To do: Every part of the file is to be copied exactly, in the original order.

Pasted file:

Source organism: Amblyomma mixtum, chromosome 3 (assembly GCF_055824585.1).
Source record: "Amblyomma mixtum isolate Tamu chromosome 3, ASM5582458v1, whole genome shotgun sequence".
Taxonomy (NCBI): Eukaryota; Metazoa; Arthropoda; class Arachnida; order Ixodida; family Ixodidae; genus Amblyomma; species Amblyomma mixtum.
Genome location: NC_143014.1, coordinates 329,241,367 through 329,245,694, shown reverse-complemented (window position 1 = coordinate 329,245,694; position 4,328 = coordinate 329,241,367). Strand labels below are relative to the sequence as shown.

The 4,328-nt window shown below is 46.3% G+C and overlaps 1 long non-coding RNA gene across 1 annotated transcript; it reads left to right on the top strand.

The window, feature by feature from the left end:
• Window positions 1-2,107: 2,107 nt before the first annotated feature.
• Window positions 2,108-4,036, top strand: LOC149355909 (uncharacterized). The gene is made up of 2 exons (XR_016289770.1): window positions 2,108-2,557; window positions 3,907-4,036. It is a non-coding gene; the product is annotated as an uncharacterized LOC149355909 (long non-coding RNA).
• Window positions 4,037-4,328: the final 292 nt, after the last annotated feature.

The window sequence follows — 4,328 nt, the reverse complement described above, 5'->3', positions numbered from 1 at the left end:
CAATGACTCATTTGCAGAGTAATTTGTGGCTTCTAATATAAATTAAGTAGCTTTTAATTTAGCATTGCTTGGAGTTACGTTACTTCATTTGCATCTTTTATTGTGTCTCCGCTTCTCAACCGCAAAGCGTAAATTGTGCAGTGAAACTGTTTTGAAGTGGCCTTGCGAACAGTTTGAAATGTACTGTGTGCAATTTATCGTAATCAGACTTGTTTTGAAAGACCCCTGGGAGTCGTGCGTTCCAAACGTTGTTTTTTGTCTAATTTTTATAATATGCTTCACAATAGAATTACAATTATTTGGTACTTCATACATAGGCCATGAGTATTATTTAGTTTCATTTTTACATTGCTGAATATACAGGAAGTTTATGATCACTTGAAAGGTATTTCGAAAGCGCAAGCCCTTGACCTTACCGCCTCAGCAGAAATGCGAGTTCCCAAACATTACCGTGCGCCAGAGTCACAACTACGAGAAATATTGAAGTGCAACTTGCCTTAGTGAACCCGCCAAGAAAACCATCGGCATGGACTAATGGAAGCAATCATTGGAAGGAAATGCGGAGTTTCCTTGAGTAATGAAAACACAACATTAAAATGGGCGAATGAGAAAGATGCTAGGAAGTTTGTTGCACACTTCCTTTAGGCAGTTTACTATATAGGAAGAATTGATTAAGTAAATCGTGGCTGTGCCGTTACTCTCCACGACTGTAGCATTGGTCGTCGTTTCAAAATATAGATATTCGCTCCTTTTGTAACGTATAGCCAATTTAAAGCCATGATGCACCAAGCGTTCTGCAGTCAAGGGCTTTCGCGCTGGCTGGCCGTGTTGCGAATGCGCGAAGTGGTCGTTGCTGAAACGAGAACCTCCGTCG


Source organism: Amblyomma mixtum, chromosome 3 (assembly GCF_055824585.1).
Source record: "Amblyomma mixtum isolate Tamu chromosome 3, ASM5582458v1, whole genome shotgun sequence".
Taxonomy (NCBI): Eukaryota; Metazoa; Arthropoda; class Arachnida; order Ixodida; family Ixodidae; genus Amblyomma; species Amblyomma mixtum.
Genome location: NC_143014.1, coordinates 329,241,367 through 329,245,694, shown reverse-complemented (window position 1 = coordinate 329,245,694; position 4,328 = coordinate 329,241,367). Strand labels below are relative to the sequence as shown.

The 4,328-nt window shown below is 46.3% G+C and overlaps 1 long non-coding RNA gene across 1 annotated transcript; it reads left to right on the top strand.

The window, feature by feature from the left end:
• Window positions 1-2,107: 2,107 nt before the first annotated feature.
• Window positions 2,108-4,036, top strand: LOC149355909 (uncharacterized). The gene is made up of 2 exons (XR_016289770.1): window positions 2,108-2,557; window positions 3,907-4,036. It is a non-coding gene; the product is annotated as an uncharacterized LOC149355909 (long non-coding RNA).
• Window positions 4,037-4,328: the final 292 nt, after the last annotated feature.

The window sequence follows — 4,328 nt, the reverse complement described above, 5'->3', positions numbered from 1 at the left end:
CAATGACTCATTTGCAGAGTAATTTGTGGCTTCTAATATAAATTAAGTAGCTTTTAATTTAGCATTGCTTGGAGTTACGTTACTTCATTTGCATCTTTTATTGTGTCTCCGCTTCTCAACCGCAAAGCGTAAATTGTGCAGTGAAACTGTTTTGAAGTGGCCTTGCGAACAGTTTGAAATGTACTGTGTGCAATTTATCGTAATCAGACTTGTTTTGAAAGACCCCTGGGAGTCGTGCGTTCCAAACGTTGTTTTTTGTCTAATTTTTATAATATGCTTCACAATAGAATTACAATTATTTGGTACTTCATACATAGGCCATGAGTATTATTTAGTTTCATTTTTACATTGCTGAATATACAGGAAGTTTATGATCACTTGAAAGGTATTTCGAAAGCGCAAGCCCTTGACCTTACCGCCTCAGCAGAAATGCGAGTTCCCAAACATTACCGTGCGCCAGAGTCACAACTACGAGAAATATTGAAGTGCAACTTGCCTTAGTGAACCCGCCAAGAAAACCATCGGCATGGACTAATGGAAGCAATCATTGGAAGGAAATGCGGAGTTTCCTTGAGTAATGAAAACACAACATTAAAATGGGCGAATGAGAAAGATGCTAGGAAGTTTGTTGCACACTTCCTTTAGGCAGTTTACTATATAGGAAGAATTGATTAAGTAAATCGTGGCTGTGCCGTTACTCTCCACGACTGTAGCATTGGTCGTCGTTTCAAAATATAGATATTCGCTCCTTTTGTAACGTATAGCCAATTTAAAGCCATGATGCACCAAGCGTTCTGCAGTCAAGGGCTTTCGCGCTGGCTGGCCGTGTTGCGAATGCGCGAAGTGGTCGTTGCTGAAACGAGAACCTCCGTCG